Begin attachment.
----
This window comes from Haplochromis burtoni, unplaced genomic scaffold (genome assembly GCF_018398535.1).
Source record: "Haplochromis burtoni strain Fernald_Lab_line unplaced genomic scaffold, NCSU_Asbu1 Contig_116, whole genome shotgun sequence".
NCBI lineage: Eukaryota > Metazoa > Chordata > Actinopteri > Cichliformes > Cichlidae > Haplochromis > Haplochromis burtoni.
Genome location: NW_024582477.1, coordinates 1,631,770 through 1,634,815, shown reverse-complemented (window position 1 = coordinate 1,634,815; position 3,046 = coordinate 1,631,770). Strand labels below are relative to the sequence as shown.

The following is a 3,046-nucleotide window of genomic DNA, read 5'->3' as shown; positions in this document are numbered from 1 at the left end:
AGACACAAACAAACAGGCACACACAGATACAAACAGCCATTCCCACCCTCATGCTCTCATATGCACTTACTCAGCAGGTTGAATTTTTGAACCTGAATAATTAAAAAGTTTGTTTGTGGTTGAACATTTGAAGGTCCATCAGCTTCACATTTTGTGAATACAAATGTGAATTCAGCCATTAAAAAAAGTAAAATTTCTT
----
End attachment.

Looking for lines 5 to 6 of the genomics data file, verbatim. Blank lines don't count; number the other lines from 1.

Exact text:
The following is a 3,046-nucleotide window of genomic DNA, read 5'->3' as shown; positions in this document are numbered from 1 at the left end:
AGACACAAACAAACAGGCACACACAGATACAAACAGCCATTCCCACCCTCATGCTCTCATATGCACTTACTCAGCAGGTTGAATTTTTGAACCTGAATAATTAAAAAGTTTGTTTGTGGTTGAACATTTGAAGGTCCATCAGCTTCACATTTTGTGAATACAAATGTGAATTCAGCCATTAAAAAAAGTAAAATTTCTT